We would like to have an economically integrated Horn of Africa where goods, people and capital can move around without any barriers. We think our prosperity is all interlinked. A country cannot isolate itself and hope to prosper while the rest of the countries are left behind. One can single-handedly not do that anymore.

The recognition of Somaliland is raised repeatedly at African Union summits. What is the feedback from the African Union?

Somaliland is not new to the African Union. The African Union Commission sent a mission back in 2005 and there was a report in 2006. In fact, Somaliland applied for African Union membership in 2006. The AU is fully aware of this situation of Somaliland but there is a delay so we would like to bring the agenda of Somaliland back to the AU. We would like the African Union to be part of the solution of Somaliland. Countries are aware of this issue and we hope that they will put this case to AU agenda so it can be resolved peacefully.

What was in the African Union Commission’s 2006 report?

The report was very positive. The conclusion was that Somaliland was unique which requires being dealt with in a unique way and that had nothing to do with the phenomena of the Pandora’s Box.

It’s been 11 years since the report came out. What is the way forward?

Our annual attendance of the summit meetings of the African Union is a follow-up on that. We really would like the AU to send another mission to Somaliland to follow up the recommendations of the 2006 report. We hope we will be able to convince the AU that is the way to go. We believe the AU will take its responsibility in resolving this issue.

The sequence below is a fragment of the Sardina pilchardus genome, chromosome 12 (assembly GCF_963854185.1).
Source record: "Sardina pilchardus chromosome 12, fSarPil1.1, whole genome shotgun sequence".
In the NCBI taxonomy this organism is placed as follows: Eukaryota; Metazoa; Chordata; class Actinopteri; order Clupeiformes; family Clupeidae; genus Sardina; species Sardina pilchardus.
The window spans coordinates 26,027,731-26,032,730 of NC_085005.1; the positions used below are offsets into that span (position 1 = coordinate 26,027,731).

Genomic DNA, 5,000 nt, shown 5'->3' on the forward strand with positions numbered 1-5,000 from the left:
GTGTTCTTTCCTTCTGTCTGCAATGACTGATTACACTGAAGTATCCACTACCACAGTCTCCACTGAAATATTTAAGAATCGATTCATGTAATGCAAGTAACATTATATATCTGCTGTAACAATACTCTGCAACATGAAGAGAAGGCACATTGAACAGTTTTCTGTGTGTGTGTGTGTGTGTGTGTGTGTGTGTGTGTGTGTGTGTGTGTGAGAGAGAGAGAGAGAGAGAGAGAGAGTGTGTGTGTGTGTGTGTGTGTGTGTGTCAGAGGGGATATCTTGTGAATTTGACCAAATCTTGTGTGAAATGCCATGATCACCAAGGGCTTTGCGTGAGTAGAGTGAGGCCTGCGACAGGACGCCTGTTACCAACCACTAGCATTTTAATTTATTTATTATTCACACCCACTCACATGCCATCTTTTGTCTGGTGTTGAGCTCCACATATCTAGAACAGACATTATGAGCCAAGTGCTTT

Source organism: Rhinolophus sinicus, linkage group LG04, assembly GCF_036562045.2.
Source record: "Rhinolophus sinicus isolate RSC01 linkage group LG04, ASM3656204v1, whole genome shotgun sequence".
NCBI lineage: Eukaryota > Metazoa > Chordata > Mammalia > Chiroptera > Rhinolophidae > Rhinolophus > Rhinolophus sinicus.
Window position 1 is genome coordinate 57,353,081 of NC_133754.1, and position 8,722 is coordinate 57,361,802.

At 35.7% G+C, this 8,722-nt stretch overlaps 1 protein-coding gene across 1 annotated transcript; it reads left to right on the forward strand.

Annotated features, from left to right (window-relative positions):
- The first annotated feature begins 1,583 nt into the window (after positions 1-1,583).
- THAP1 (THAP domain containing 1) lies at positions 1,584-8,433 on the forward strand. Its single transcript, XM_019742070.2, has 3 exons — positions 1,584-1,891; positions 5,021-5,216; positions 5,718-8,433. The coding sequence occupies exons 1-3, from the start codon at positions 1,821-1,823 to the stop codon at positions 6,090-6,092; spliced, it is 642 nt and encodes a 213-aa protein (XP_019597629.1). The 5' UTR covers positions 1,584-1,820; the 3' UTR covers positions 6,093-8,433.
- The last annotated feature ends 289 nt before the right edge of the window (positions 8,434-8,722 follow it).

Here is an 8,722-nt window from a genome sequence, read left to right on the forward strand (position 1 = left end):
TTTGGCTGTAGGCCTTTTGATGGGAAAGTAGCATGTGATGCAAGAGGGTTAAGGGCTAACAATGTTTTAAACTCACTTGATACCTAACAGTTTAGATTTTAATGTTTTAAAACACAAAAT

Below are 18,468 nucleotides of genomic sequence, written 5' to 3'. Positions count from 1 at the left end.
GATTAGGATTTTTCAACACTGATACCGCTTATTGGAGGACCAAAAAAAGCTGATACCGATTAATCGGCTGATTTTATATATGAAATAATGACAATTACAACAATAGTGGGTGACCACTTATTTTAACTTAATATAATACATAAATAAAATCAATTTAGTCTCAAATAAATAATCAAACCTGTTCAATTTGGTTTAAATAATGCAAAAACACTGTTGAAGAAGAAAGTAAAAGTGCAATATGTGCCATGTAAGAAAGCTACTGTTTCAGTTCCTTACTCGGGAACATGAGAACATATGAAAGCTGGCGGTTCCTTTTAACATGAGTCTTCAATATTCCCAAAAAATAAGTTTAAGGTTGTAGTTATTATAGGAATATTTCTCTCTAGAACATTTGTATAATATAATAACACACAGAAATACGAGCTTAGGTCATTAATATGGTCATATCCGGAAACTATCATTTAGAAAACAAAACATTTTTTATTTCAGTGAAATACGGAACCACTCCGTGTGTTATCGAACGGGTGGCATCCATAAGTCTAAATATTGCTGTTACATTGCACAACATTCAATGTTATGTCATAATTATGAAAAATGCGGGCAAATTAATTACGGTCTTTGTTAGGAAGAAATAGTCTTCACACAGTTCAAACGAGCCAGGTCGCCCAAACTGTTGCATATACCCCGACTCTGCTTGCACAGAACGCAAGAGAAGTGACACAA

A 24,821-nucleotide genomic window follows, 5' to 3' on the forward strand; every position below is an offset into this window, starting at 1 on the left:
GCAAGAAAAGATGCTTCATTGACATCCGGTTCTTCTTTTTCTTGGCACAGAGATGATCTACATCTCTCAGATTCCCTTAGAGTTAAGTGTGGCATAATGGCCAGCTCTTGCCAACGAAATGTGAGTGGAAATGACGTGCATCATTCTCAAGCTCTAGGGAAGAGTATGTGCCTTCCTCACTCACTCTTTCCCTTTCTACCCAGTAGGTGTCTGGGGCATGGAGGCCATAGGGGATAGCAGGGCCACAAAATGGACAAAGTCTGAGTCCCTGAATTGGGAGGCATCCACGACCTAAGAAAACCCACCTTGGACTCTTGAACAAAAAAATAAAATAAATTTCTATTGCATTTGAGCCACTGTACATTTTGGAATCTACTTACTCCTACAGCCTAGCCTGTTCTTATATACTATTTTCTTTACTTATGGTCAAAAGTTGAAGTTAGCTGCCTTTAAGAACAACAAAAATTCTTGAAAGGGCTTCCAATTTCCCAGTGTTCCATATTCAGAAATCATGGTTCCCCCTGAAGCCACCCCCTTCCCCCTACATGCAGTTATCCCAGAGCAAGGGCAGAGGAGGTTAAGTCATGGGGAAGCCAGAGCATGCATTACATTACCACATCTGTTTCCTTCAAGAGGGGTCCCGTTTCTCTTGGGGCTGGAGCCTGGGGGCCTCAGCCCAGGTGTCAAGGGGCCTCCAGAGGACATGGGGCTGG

Why the delay in executing the recommendation?

I think that is a question for the African Union to answer (laughs). I can only speculate. Whatever the reason as to why the matter was not taken up from 2006 until now, we would like to bring the issue to the attention of the members.

At last year’s African Union summit, we met with four countries’ foreign ministers. All the delegates we met were aware of Somaliland’s position and sympathetic as well. As far as bringing the issue to the attention of the people and convincing them, I do not think it is really a hard task. They believe in Somaliland’s cause.

Any final words?

I would like to add that we are now experiencing a severe drought, which is affecting parts of Somaliland. It is a regional problem and has to do with the El Niño phenomenon. We have made appeals to the international community on a number of occasions. We would like to make the appeal again so that we can be able to provide for the 1.5 million people who are affected by the drought. There has been some responses but not adequate.